Apps vs. Sites

When the iPad came out I began to wonder: What’s going to happen to the website as we know it? The internet isn’t going to go away anytime soon, that’s for sure. But the technology for accessing it is becoming more streamlined. It started with the MacBook Air–no CD drive, flash memory, wireless connectivity capability. Using the MacBook Air, you had to be able to survive as a minimalist by having all of your software and docs already installed on the device or having what you needed available on sort of portable or cloud storage. The iPad takes that a step further by leveraging the fluid interface design seen on the iPhone and expanding it to a slightly larger device with a bit more power. There is no software, however, to install on the iPad as it works on a series of apps downloaded from the App Store. And the constraints of the device itself have led to the development of a distinct design style that companies are thinking of as a specific skillset that designers must develop.

It isn’t just the iPad, though, that’s driving this. It’s the onslaught of touchscreen devices and tablets in general. Optimizing a website for a touchscreen device, which is most often a mobile phone, or a tablet means turning the concept of a website on its head. Displaying a website on such devices means designers and developers need to be able to ‘trim the fat’, so to speak. Important functionality must definitely be there, but the overload of visuals, frivolous animations, and pointless features is no longer needed–or viable. Users need to be able to access the important information or perform important tasks while on the go, and they don’t need anything getting in their way.

With this very distinct design style, advances in web programming languages such as HTML5, CSS3, and jQuery, and the growing capabilities of touchscreen devices and tablets, it’s only a matter of time before the traditional website becomes a web app.

Not a native app, a web app. Let that sink in exactly what I’m saying here. Native apps are optimized for a system, run on the system directly, and require very specific skillsets that can be expensive to maintain on staff or to hire in directly. A web app, while still needing to be optimized for different browsers, has more flexibility in that it relies on a combination of client-side and server-side technologies to deliver content and functionality to users, and users can download content to keep files and data on their devices. And because it does not rely solely on the device displaying it, it can actually be used on a wide variety of devices.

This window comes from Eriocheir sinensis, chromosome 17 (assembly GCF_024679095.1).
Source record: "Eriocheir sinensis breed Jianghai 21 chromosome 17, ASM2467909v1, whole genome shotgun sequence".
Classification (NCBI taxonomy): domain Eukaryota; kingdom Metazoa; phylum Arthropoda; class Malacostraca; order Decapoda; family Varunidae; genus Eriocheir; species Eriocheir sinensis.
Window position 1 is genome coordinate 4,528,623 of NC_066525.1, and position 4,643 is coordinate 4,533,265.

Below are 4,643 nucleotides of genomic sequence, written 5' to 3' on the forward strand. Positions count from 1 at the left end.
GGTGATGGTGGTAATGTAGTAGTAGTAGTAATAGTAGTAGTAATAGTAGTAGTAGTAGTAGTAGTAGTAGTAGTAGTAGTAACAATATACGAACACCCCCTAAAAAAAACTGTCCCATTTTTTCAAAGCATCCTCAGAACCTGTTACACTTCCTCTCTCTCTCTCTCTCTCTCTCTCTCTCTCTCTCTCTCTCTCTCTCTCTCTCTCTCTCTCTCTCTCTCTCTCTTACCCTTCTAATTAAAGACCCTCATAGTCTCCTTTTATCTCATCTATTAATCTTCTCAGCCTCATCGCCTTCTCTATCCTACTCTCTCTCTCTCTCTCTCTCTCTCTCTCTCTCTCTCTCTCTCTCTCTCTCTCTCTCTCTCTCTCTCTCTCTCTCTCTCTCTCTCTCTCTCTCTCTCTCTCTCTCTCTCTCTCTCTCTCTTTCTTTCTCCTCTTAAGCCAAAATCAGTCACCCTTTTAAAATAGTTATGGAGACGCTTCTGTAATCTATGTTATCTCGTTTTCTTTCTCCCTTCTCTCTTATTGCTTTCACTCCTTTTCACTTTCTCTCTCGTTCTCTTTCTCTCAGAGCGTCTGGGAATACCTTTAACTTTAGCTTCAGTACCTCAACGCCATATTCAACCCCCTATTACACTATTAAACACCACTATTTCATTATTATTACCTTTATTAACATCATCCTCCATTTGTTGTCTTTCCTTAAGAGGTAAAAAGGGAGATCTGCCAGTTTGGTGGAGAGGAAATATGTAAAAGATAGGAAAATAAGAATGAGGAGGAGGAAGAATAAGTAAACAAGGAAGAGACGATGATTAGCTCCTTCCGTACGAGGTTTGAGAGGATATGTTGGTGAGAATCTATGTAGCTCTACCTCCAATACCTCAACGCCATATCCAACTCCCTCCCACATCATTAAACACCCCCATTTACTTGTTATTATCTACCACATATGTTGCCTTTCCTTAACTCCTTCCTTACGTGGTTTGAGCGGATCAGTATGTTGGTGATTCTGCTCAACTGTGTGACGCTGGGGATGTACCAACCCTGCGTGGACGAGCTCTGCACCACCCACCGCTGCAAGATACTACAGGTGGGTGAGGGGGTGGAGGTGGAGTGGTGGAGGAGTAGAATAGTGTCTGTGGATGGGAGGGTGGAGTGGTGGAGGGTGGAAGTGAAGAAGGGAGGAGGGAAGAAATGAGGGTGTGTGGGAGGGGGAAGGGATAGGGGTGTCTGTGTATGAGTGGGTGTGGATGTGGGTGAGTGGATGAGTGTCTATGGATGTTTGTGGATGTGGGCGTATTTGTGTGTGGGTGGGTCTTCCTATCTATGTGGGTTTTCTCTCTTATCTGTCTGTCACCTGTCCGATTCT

So what does that mean for companies’ websites? It means these companies will have a new way to interact with their customers if they do it right. Retailers, for instance, can begin creating more immersive experiences. Instead of static pages, or pages with dynamic content portions, shopping can be done from a large catalog that users interact with through a series of tools or guides to find the right outfit or the right accessories. Social networking sites can create interactive maps to track activity, closeness of connections, and even the creation of new connections.

Now to answer my question about what will happen to the website as we know it: It will become a relic, a great reminder of how far technology has come in relatively short time.